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CEOs defend merger of Albertsons and Kroger

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CINCINNATI — Rodney McMullen, chairman and chief executive officer of Kroger Co., was joined by Albertsons Cos.’ CEO Vivek Sankaran last month in defending the companies’ proposed merger before a U.S. Senate subcommittee, whose members raised concerns over whether a combination of the nation’s two largest supermarket chains would harm consumers and workers.

A merger would put the combined company in a stronger position to compete with competitors in the food retailing sector as well as deliver a stronger value proposition for shoppers, McMullen said in testimony to the Judiciary Committee’s Subcommittee on Competition Policy, Antitrust, and Consumer Rights.

“We operate on razor-thin margins. This merger will give us the flexibility, national footprint and digital capabilities to compete more effectively,” McMullen said. “Our business model is built around lowering prices to attract more customers, rather than making higher margins on fewer customers. Our fundamental strategy is to lower prices, invest in associates and the customer experience, and support our local communities.”

McMullen told the senators that the deal will secure union jobs. “Since 2012, we’ve grown our unionized workforce by more than 100,000. We will not close any stores, distribution centers or manufacturing facilities or lay off any frontline associates as a result of this merger.”

The companies expect to finalize the transaction in early 2024, pending regulatory approval and other closing conditions, including mandatory divestitures.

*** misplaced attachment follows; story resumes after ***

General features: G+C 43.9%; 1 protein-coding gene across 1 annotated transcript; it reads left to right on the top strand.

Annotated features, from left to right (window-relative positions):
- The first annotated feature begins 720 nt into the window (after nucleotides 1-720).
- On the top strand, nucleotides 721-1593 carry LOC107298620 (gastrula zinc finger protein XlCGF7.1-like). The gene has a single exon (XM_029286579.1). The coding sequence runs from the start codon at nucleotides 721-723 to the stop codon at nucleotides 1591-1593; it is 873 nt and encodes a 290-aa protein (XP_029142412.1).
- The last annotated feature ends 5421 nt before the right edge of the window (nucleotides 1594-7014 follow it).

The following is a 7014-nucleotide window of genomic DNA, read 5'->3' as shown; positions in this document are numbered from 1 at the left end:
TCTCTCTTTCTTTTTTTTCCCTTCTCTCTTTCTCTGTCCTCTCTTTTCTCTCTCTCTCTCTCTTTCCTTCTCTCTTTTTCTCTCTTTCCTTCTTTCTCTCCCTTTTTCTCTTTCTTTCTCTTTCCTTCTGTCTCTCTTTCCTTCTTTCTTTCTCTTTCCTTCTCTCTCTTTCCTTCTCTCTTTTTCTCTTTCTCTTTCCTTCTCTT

Kroger on December 6 said it had received a “second request” for information from the Federal Trade Commission as part of the agency’s antitrust review.

“Kroger looks forward to realizing the compelling benefits this merger will offer,” the company said in a statement. “We will continue to work cooperatively with the Federal Trade Commission as it conducts its review of the merger, including developing a thoughtful divestiture plan.”

In the meantime, Kroger’s business is humming along. The company this month said sales, excluding fuel, increased 6.4% to $34.2 billion in its fiscal third quarter. With consumers continuing to demonstrate a willingness to spend on food despite rising prices, the company raised its forecast for the full year.

McMullen said the growth is being driven by Kroger’s value proposition, which he said includes providing great quality, fresh products at affordable prices, data-driven promotions, trusted private brands and a rewards program that is boosting customer loyalty.

“This quarter demonstrates the strength of our approach to growing our business,” McMullen said. “By delivering for our customers, investing in our associates and supporting our communities, we are creating attractive and sustainable total returns for our shareholders.”

Kroger said comparable-store sales, excluding fuel, increased 6.9% in the quarter ended November 5. Digital sales increased 10% from a year earlier, the company said. Delivery sales, driven by Kroger Boost and Customer Fulfillment Centers, were up 34%. Kroger introduced floral and sushi delivery in collaboration with DoorDash in more than 1,000 locations during the quarter.

Sales for its own brands increased 10.4%. Kroger said it introduced 147 store brands in the third quarter, including holiday-related merchandise. Kroger recently introduced the Our Brands Innovation Summit, a program to help find new private brands items that highlight market trends.